In real terms for GPs this means more of the same but with higher targets. However, the detail of this plan is still not entirely finalised. Whilst GPs continue to address and deliver care in all of these areas, some are dependent on provision of supportive services in the community. For example, diagnostic services for dementia, extra funding for more chronic disease clinics and well person clinics, funding for more equipment in Surgery to identify those at risk of chronic disease, adequate numbers of district nurses and so on. This will be where local commissioning groups come in. It is hoped that they will use a localised budget to tailor local services to the needs of local populations. However, many GPs believe that some of the targets set by the Government in terms of real patient numbers to be unrealistic. Practices which are not able to reach these targets are likely to suffer financially and to be categorised as providing sub standard care.
A key factor in Practices attaining the targets lies with patients being motivated and proactive with regard to health promotion and chronic disease management. That is, attending Surgery for chronic disease checks when invited, getting your flu jab, being compliant with medication, adhering to lifestyle advice given by health professionals and much more. Whilst your GP can lead you to water, they cannot make you drink! With a community infrastructure tailored more to the needs of the local population, GPs should be able to offer their patients better access to rehabilitation services; for example, those for patients recovering from a stroke or serious injury as well as those with long term conditions such as chronic back pain. Currently the restriction with local physiotherapy services is for 6 sessions per patient, which may not be sufficient for all cases and thus fail to rehabilitate the patient to a functional level required for work. With the backing of local commissioning groups such rules and regulations could be changed according to population needs. SUMMARY It is clear that Government aims are to reduce the burden of chronic disease, promote well being, improve quality of life, and improve economic growth through a healthier population. Keeping the local population healthy has been the focus of primary care practitioners since the beginning of the NHS, and as such the Government priorities are not new to us. It is, however, how primary care is supported in delivering this care that is crucial.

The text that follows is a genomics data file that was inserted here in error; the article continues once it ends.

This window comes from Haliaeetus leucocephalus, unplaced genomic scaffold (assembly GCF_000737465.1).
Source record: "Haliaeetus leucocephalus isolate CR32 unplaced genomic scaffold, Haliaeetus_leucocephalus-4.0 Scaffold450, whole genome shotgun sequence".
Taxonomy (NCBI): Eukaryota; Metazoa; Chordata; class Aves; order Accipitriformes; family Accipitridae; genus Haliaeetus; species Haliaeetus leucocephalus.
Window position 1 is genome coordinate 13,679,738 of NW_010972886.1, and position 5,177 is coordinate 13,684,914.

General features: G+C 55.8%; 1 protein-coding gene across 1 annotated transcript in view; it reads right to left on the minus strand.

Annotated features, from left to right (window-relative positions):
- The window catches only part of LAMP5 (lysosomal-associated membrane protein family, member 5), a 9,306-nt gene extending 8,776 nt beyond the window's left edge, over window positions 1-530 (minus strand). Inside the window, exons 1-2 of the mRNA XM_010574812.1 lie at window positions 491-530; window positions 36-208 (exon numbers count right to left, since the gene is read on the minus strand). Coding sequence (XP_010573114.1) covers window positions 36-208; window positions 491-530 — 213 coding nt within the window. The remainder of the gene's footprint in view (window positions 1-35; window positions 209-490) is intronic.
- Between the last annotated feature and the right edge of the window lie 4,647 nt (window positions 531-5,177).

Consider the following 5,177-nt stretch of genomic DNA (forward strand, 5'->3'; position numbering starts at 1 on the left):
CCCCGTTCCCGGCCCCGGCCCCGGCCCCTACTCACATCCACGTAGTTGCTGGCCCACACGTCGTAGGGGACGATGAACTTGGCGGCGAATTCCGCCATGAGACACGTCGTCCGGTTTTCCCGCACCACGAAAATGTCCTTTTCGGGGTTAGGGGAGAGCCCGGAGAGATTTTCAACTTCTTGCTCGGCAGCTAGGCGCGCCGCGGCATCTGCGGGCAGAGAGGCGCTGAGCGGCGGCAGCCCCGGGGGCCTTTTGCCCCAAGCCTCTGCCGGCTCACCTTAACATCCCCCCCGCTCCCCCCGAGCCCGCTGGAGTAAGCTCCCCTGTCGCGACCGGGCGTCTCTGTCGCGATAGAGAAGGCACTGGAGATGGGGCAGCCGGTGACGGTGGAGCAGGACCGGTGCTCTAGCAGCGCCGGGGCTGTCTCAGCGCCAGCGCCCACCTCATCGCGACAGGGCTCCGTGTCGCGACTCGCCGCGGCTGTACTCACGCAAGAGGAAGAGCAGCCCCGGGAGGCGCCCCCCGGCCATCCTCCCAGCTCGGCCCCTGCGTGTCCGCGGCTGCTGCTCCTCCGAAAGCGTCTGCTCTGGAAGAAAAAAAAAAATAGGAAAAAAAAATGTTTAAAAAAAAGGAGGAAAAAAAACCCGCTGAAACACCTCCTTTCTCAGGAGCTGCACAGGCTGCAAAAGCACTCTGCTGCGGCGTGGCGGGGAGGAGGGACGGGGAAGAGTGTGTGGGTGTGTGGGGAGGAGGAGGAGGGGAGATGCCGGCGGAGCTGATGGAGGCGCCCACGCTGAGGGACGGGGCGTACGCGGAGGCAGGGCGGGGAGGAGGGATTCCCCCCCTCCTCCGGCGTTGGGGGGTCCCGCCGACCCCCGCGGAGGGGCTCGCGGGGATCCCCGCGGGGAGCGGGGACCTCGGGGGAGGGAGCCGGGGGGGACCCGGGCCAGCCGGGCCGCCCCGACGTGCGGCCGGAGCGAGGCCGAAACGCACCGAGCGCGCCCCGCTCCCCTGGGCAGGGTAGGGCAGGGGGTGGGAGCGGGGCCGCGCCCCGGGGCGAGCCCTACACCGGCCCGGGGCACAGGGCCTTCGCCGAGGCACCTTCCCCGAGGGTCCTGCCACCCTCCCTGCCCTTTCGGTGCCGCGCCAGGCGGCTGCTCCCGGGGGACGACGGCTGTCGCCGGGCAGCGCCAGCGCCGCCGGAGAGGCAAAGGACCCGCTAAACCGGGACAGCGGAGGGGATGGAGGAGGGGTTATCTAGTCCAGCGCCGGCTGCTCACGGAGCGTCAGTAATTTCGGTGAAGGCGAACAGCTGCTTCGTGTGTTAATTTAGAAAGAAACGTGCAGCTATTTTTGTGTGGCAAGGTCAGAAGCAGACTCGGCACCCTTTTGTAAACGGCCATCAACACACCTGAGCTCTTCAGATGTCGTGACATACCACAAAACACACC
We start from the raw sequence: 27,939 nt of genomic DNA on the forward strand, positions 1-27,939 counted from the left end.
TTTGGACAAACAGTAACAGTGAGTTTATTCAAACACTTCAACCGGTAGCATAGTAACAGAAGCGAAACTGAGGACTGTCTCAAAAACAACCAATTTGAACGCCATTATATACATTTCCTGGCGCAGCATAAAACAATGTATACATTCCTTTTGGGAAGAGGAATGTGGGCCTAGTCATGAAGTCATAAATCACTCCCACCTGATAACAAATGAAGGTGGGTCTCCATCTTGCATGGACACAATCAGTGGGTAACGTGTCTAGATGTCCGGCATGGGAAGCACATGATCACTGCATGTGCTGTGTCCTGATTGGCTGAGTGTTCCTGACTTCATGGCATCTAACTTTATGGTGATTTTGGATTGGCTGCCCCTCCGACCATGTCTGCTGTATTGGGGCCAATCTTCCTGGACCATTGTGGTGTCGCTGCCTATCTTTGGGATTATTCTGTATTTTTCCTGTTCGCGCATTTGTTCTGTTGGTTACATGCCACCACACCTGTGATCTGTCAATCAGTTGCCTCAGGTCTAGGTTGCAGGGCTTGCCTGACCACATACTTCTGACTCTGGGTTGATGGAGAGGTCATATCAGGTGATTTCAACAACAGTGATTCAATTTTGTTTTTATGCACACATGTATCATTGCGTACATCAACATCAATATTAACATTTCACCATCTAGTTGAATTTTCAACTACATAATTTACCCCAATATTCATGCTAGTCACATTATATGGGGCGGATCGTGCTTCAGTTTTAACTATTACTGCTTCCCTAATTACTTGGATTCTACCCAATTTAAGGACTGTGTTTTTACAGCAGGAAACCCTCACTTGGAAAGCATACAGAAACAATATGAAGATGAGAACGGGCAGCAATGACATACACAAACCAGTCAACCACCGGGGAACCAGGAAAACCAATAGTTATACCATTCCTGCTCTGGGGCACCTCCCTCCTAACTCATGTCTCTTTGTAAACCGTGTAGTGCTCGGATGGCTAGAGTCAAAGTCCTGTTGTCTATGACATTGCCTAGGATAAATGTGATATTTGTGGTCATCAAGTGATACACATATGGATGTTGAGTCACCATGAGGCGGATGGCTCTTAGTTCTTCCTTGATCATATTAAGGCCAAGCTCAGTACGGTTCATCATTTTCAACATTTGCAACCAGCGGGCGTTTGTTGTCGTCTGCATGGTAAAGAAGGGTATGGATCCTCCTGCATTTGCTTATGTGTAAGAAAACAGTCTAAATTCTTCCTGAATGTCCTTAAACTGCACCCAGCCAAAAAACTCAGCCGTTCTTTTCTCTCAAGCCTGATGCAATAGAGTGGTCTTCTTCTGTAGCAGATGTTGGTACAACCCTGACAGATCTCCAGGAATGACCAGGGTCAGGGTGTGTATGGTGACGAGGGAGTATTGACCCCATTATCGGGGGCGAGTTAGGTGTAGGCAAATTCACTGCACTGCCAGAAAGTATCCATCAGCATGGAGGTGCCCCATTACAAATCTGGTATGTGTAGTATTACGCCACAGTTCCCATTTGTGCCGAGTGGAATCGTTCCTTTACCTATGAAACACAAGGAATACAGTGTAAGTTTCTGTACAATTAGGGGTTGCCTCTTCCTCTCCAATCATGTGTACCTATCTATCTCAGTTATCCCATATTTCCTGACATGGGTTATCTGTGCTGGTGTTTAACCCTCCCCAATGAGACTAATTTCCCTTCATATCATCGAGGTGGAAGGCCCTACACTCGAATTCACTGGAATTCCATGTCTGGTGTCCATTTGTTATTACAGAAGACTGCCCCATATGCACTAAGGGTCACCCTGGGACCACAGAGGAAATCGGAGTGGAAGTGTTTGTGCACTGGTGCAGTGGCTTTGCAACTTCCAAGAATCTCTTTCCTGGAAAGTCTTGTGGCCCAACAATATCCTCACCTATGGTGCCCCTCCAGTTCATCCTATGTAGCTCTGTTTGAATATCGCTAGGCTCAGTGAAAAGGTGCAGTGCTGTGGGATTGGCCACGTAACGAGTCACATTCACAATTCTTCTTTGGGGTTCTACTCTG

SURGERY SNIPPET Anthea Doran, Practice Manager ELECTRONIC PRESCRIPTION SERVICE The Surgery has now started using the Electronic Prescription Service. As reported in my last Snippets the service allows prescriptions to be sent directly to the chemist of your choice via a secure internet connection.
problems with the system please let me know so we can address any concerns.
Please note that due to NHS guidance on safety we are unable to take any prescription requests over the phone. Requests can be made via the website, in Whilst most patients have found the change person, by post, by fax, or via seamless, some patients have reported a a request to your preferred problem with not receiving their prescription re- pharmacy. order form. This form is now printed by the pharmacy and you should ask for a copy if it is not routinely given to you. If you experience
MENTAL WELL-BEING By Dr Kirsten Lamb Research has shown that mental well-being is a critical component of health and that it interacts in both directions with our physical health. Our minds and our bodies are not separate!
5 STEPS TO MENTAL WELL-BEING Tools have been devised to score our mental well-being with a self-assessment tool and other information available on the NHS web site: http://www.nhs.uk/Conditions/stressanxiety-depression/Pages/improve-mental -wellbeing.aspx
This research from the World Health Organisation, UNICEF and other learned professional papers highlighting various relevant quotations can be found on the Patient Group web-site: www.davenporthouseppg.org.uk